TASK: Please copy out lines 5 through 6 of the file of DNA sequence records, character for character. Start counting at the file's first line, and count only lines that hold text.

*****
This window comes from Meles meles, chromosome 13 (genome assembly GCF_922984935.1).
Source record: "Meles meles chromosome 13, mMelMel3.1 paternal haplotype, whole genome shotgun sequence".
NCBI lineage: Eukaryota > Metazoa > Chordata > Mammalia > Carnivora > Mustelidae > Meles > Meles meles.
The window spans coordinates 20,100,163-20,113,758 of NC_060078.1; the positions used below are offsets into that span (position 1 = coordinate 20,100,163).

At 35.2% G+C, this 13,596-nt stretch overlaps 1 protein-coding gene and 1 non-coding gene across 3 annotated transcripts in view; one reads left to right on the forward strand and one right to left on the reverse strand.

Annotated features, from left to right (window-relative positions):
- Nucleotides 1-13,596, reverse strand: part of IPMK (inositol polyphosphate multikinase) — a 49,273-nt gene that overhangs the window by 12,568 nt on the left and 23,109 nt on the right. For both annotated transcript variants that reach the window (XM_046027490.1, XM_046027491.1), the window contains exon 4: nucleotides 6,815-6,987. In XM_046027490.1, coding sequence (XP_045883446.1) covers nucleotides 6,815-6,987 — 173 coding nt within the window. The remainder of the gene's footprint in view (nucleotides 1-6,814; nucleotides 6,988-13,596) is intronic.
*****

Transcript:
At 35.2% G+C, this 13,596-nt stretch overlaps 1 protein-coding gene and 1 non-coding gene across 3 annotated transcripts in view; one reads left to right on the forward strand and one right to left on the reverse strand.

Annotated features, from left to right (window-relative positions):